Botanic Gardens Conservation International
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Theaceae - Tea, Timber and Trees

The Red List of Theaceae (December 2017) reveals that a third of the tea family is threatened with extinction.

   

 

Theaceae is an iconic family of woody plants with clear importance to humans as a source of drinks and timber. Equally, many species are coveted for their showy flowers, making them a horticultural favourite. The Red List of Theaceae contains IUCN Red List conservation assessments for 254 species of the Theaceae family.

A third of all species of Theaceae are threatened with extinction and a further 29% are considered Data Deficient, indicating a lack of information. There are two species that are already considered Extinct in the Wild, with the only remaining individuals found in ex situ collections, Franklinia alatamaha and Camellia amplexicaulis. The remaining 37% species are considered not threatened.

The centre of diversity for Theaceae is East Asia, with the largest number of species found in China and Viet Nam. These two countries also have the majority of the threatened Theaceae. Sri Lanka and Singapore have fewer species, but the highest proportion of threatened species.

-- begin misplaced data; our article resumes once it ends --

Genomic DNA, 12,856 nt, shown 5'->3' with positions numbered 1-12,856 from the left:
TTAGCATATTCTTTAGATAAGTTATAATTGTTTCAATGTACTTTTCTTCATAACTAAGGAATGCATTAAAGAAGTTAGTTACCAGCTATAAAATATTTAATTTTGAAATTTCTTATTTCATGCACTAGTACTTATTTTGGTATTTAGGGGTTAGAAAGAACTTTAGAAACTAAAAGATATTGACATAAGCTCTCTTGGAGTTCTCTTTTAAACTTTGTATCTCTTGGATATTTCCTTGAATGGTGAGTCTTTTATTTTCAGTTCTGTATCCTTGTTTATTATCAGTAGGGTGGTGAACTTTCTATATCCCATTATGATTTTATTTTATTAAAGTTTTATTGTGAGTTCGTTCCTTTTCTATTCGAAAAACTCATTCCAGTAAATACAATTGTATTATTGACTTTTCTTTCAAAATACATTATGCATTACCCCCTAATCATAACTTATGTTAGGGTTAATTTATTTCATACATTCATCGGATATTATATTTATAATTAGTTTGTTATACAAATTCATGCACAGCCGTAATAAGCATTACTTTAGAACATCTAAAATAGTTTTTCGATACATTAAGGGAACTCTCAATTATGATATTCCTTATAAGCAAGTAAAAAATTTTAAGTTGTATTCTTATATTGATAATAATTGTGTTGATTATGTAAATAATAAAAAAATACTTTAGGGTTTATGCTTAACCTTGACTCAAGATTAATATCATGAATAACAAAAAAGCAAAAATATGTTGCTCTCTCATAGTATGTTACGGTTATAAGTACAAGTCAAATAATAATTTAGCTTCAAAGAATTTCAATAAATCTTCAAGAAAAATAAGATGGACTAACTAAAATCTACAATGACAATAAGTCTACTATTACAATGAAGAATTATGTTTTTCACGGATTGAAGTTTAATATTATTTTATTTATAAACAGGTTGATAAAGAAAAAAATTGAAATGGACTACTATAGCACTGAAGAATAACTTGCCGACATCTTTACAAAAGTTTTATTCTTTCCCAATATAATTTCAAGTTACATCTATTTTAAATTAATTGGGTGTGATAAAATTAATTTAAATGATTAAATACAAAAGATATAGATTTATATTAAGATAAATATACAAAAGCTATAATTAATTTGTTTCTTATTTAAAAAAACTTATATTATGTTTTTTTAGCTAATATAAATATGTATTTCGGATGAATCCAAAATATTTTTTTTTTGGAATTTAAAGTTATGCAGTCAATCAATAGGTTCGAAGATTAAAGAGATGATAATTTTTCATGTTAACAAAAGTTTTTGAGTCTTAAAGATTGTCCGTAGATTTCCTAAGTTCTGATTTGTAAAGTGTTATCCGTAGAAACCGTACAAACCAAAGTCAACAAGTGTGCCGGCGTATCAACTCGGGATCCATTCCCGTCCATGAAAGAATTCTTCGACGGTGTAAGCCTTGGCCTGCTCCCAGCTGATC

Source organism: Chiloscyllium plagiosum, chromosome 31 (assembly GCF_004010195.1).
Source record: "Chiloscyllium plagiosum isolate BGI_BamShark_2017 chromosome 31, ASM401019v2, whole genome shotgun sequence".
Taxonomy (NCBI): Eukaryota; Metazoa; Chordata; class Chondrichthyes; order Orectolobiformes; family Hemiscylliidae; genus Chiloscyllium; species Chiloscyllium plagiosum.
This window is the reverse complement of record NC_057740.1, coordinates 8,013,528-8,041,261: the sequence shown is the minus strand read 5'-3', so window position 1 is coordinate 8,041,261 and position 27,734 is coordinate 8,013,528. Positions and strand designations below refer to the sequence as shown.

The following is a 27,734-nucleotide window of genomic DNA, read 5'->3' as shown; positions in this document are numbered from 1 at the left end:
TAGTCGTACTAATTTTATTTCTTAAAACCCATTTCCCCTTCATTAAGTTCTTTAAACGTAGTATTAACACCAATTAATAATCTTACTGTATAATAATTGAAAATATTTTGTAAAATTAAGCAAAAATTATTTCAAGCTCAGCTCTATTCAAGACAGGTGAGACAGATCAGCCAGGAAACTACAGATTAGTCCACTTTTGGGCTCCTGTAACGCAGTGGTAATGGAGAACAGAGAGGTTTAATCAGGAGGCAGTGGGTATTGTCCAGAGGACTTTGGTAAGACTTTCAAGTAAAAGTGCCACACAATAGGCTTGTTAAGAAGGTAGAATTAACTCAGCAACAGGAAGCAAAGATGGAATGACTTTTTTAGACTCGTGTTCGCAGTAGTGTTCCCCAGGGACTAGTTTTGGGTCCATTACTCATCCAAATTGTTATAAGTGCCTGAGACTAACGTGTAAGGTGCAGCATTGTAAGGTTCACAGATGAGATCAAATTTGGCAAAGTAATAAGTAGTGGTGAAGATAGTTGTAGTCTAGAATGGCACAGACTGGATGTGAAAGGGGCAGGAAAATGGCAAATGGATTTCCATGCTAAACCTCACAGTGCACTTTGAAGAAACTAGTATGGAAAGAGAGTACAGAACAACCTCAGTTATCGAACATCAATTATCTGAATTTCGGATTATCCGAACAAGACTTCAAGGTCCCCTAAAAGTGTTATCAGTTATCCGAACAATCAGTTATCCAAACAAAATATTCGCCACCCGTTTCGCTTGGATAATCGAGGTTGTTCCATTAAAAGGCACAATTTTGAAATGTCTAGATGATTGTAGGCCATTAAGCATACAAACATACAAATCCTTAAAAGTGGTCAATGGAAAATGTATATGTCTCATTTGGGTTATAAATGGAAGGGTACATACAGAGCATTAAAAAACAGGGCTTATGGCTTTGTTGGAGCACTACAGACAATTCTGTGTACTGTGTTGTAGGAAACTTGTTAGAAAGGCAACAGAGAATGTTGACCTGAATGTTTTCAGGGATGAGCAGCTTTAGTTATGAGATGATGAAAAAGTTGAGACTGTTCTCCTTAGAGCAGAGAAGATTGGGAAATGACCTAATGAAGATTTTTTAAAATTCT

Theaceae species are primarily threatened by habitat loss due to expansion of agricultural and urban areas. Logging is also a key threat as many Theaceae species are sought-after timbers. An increase in in situ protections is key to ensuring the survival of Theaceae species in the wild.

A survey of ex situ collections of Theaceae species indicates that 51% of threatened species are held in a collection. This falls short of the requirements of Target 8 of the Global Strategy for Plant Conservation, which states that at least 75% of threatened species should be conserved ex situ. The majority of these threatened species occur in fewer than five ex situ collections, which is unlikely to represent the genetic diversity needed for restoration or reintroduction programmes.

The Red List of Theaceae provides information to prioritise conservation action to protect threatened Theaceae species from extinction. Equally it aims to inspire action to improve the conservation status of these species and promote the importance of this unique and interesting group of woody plants. 

BGCI has been working on Theaceae conservation projects in China, protecting Golden Camellias from over harvesting.

The Red List of Theaceae is the latest publication for the Global Tree Assessment, which aims to provide conservation assessments of all the world's tree species by 2020. For more information about this initiative, see the Global Tree Assessment website.


The Red List of Theaceae